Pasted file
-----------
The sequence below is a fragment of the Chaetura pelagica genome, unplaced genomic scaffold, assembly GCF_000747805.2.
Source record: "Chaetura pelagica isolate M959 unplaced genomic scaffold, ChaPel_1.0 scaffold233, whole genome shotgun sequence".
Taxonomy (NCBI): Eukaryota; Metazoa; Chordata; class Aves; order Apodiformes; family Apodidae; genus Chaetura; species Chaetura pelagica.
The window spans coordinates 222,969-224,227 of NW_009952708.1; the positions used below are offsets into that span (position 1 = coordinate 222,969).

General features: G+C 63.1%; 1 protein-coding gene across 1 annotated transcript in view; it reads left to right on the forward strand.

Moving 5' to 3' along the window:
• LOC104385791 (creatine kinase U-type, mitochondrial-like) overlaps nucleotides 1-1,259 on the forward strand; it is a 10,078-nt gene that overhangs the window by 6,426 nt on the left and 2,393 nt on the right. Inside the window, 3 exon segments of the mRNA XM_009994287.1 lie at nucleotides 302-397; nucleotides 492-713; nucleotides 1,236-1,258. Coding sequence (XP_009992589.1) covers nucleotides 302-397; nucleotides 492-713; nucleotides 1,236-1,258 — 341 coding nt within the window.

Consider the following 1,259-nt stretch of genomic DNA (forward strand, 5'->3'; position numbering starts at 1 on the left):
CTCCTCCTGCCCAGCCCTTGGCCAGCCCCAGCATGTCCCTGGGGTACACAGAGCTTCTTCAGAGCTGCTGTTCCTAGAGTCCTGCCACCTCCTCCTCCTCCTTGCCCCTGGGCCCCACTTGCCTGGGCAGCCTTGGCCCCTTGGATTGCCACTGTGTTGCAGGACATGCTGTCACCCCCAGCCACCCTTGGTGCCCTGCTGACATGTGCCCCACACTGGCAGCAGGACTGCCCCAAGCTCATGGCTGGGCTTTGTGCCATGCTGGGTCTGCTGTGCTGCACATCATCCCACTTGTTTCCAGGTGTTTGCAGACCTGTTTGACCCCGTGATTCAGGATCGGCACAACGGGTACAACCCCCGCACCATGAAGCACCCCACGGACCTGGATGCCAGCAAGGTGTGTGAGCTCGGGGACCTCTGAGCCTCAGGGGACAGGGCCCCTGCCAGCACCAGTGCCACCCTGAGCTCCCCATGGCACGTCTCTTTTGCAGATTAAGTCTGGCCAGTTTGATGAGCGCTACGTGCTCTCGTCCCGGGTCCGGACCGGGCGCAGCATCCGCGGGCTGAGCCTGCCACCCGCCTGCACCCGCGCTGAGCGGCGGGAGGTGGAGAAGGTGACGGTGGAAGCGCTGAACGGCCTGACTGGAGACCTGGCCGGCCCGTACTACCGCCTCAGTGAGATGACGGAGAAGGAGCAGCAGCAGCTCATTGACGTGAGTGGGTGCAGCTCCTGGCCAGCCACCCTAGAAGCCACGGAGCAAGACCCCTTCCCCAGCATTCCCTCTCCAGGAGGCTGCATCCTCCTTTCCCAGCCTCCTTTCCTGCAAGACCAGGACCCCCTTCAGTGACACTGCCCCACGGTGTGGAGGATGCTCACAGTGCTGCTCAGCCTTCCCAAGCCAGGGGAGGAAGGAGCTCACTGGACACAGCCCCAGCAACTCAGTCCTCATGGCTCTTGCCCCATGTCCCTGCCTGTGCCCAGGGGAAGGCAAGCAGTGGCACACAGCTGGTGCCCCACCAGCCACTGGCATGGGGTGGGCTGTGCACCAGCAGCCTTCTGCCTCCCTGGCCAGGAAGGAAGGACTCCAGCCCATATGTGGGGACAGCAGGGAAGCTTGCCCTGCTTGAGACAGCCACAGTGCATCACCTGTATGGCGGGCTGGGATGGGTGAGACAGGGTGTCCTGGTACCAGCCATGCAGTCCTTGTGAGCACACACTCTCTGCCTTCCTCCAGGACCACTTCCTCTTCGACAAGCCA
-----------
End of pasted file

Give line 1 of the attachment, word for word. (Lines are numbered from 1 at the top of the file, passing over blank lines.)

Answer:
The sequence below is a fragment of the Chaetura pelagica genome, unplaced genomic scaffold, assembly GCF_000747805.2.